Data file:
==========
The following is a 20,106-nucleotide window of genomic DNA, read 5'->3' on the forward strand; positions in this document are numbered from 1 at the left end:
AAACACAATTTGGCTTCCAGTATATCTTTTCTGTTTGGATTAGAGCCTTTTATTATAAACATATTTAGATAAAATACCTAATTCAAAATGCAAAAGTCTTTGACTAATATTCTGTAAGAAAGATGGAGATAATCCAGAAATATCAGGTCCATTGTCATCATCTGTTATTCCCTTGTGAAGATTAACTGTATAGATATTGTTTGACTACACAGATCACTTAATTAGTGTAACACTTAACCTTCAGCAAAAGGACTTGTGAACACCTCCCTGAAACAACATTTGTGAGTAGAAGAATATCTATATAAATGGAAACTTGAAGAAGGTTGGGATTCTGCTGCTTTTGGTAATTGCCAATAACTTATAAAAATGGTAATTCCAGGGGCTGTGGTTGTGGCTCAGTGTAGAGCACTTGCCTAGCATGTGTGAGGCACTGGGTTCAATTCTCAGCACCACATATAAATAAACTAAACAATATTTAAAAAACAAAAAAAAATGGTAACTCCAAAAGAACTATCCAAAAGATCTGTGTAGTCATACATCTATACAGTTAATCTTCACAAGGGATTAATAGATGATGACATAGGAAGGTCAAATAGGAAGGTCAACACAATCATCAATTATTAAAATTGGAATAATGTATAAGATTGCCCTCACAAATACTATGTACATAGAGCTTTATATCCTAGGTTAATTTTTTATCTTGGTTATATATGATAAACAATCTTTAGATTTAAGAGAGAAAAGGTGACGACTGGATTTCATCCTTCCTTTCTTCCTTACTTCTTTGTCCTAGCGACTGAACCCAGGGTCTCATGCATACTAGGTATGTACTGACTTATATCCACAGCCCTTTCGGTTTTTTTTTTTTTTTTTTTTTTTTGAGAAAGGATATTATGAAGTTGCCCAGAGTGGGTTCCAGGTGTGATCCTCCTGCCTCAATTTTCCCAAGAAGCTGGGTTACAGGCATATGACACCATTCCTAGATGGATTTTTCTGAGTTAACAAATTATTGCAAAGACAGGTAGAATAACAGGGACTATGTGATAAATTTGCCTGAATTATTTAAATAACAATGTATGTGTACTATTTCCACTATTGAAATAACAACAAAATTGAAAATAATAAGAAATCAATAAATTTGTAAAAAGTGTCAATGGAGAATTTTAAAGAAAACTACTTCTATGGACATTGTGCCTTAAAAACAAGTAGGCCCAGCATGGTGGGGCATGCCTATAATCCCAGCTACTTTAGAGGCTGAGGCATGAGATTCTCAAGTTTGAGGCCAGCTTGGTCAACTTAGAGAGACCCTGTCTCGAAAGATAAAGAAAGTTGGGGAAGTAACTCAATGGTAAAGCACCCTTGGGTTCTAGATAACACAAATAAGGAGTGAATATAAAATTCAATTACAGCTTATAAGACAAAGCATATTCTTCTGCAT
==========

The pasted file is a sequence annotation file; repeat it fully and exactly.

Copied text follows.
The following is a 20,106-nucleotide window of genomic DNA, read 5'->3' on the forward strand; positions in this document are numbered from 1 at the left end:
AAACACAATTTGGCTTCCAGTATATCTTTTCTGTTTGGATTAGAGCCTTTTATTATAAACATATTTAGATAAAATACCTAATTCAAAATGCAAAAGTCTTTGACTAATATTCTGTAAGAAAGATGGAGATAATCCAGAAATATCAGGTCCATTGTCATCATCTGTTATTCCCTTGTGAAGATTAACTGTATAGATATTGTTTGACTACACAGATCACTTAATTAGTGTAACACTTAACCTTCAGCAAAAGGACTTGTGAACACCTCCCTGAAACAACATTTGTGAGTAGAAGAATATCTATATAAATGGAAACTTGAAGAAGGTTGGGATTCTGCTGCTTTTGGTAATTGCCAATAACTTATAAAAATGGTAATTCCAGGGGCTGTGGTTGTGGCTCAGTGTAGAGCACTTGCCTAGCATGTGTGAGGCACTGGGTTCAATTCTCAGCACCACATATAAATAAACTAAACAATATTTAAAAAACAAAAAAAAATGGTAACTCCAAAAGAACTATCCAAAAGATCTGTGTAGTCATACATCTATACAGTTAATCTTCACAAGGGATTAATAGATGATGACATAGGAAGGTCAAATAGGAAGGTCAACACAATCATCAATTATTAAAATTGGAATAATGTATAAGATTGCCCTCACAAATACTATGTACATAGAGCTTTATATCCTAGGTTAATTTTTTATCTTGGTTATATATGATAAACAATCTTTAGATTTAAGAGAGAAAAGGTGACGACTGGATTTCATCCTTCCTTTCTTCCTTACTTCTTTGTCCTAGCGACTGAACCCAGGGTCTCATGCATACTAGGTATGTACTGACTTATATCCACAGCCCTTTCGGTTTTTTTTTTTTTTTTTTTTTTTTGAGAAAGGATATTATGAAGTTGCCCAGAGTGGGTTCCAGGTGTGATCCTCCTGCCTCAATTTTCCCAAGAAGCTGGGTTACAGGCATATGACACCATTCCTAGATGGATTTTTCTGAGTTAACAAATTATTGCAAAGACAGGTAGAATAACAGGGACTATGTGATAAATTTGCCTGAATTATTTAAATAACAATGTATGTGTACTATTTCCACTATTGAAATAACAACAAAATTGAAAATAATAAGAAATCAATAAATTTGTAAAAAGTGTCAATGGAGAATTTTAAAGAAAACTACTTCTATGGACATTGTGCCTTAAAAACAAGTAGGCCCAGCATGGTGGGGCATGCCTATAATCCCAGCTACTTTAGAGGCTGAGGCATGAGATTCTCAAGTTTGAGGCCAGCTTGGTCAACTTAGAGAGACCCTGTCTCGAAAGATAAAGAAAGTTGGGGAAGTAACTCAATGGTAAAGCACCCTTGGGTTCTAGATAACACAAATAAGGAGTGAATATAAAATTCAATTACAGCTTATAAGACAAAGCATATTCTTCTGCAT